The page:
Building Credit for the First Time

Wondering how to build credit from scratch? Worried you haven’t started building credit yet? Here are a few tips on what you need to know to build good credit for the first time. But first:

What is Credit?

Credit is basically a loan of money, and comes in many different forms. Credit cards are among the most common types of credit offered to consumers. What kind of credit card you can get will depend on your credit score. The higher it is, the more creditworthy you are in the eyes of lenders.

Understand How Credit Works

Your credit report is a record of how you’ve managed your debts. Do you make payments on time or are you always late? Are your credit cards nearly maxed out? Have you missed a student loan payment? All of this information is available in your credit report.

Banks, credit card companies and other companies you do business with report your payment history to one or more of the three major credit bureaus (Experian, TransUnion and Equifax). That information goes into your credit report. Based on the information in your credit report, a three-digit credit score is generated. There are several different credit scoring models, and each one calculates your score in a slightly different way, but no matter what model is used, the credit score represents how creditworthy you appear to lenders.

When you apply for a credit card, loan or other form of credit, the creditor will check your credit report and pull your credit score. The higher your credit score, the more confident creditors will be that you can pay them back. If you have a poor credit score, however, you may be denied credit or offered credit on more onerous terms, such as a higher interest rate.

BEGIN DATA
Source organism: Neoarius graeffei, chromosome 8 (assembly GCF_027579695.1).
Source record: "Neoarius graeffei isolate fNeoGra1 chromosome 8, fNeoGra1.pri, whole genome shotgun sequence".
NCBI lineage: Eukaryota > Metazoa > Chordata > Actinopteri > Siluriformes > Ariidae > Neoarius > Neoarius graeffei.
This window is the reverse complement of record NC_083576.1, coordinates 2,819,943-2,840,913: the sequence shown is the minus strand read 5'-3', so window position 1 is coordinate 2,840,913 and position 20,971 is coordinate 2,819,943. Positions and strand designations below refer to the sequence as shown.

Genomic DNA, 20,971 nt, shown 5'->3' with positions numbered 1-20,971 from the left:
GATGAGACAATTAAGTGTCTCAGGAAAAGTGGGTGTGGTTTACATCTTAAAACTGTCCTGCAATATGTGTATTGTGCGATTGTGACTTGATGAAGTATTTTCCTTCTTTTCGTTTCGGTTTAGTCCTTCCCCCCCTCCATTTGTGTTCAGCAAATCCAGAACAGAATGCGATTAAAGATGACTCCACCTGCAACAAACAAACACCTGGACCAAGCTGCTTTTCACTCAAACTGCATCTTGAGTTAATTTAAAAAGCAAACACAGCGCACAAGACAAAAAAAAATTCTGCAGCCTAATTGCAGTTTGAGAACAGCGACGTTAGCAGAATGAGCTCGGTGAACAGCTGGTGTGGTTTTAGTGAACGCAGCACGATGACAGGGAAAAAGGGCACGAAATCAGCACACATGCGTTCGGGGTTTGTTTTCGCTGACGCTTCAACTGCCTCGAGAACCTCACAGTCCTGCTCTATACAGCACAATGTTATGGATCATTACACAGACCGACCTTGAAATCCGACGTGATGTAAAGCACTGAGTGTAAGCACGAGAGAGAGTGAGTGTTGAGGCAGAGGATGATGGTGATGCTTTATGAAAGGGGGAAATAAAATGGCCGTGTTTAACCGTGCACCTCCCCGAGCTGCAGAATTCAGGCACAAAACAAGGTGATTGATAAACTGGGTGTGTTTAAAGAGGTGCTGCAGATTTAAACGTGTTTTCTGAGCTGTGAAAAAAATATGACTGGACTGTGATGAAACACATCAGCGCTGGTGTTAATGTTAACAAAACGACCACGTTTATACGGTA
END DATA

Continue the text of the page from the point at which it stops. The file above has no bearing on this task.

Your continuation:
Get a Credit-Builder Loan or a Secured Loan

A credit-builder loan is exactly what it sounds like — its sole purpose is to help people build credit.
Typically, the money you borrow is held by the lender in an account and not released to you until the loan is repaid. It’s a forced savings program of sorts, and your payments are reported to credit bureaus. These loans are most often offered by credit unions or community banks; companies like Self and Kikoff offer versions of them online.
Another option: If you have money on deposit in a bank or credit union, ask them about a secured loan for credit-building. With these, the collateral is money in your account or certificate of deposit. The interest rate is typically a bit higher than the interest you’re earning on the account, but it may be significantly lower than your other options.

Pay Your Bills On Time And in Full

Payment history accounts for just over a third of your credit score. Credit scorer FICO recommends that you always pay your bills on time to avoid late fees and negative marks on your credit report. While credit cards and loans almost certainly appear on your credit report, other billers, such as utilities and cell phones, sometimes report payment histories too (especially if you’re late paying). So paying on time is important for all your bills.

Ideally, pay off the balance in full each month to avoid paying interest charges. But if this isn’t possible, be sure to pay at least the minimum amount required every month. And if you can pay a little more than the minimum, it can save you on interest costs in the long run.

Be Patient

A good credit score doesn’t happen overnight. In fact, the first account that appears on your credit report will need to be six months old before you’re eligible for a FICO Score. (Tip: The authorized user strategy may help you fast track qualifying for a credit score.)

However, if you stick with the process and earn good credit scores, the effort can pay off in the end. The lifetime value of excellent credit can be worth tens of thousands of dollars, and perhaps even more.


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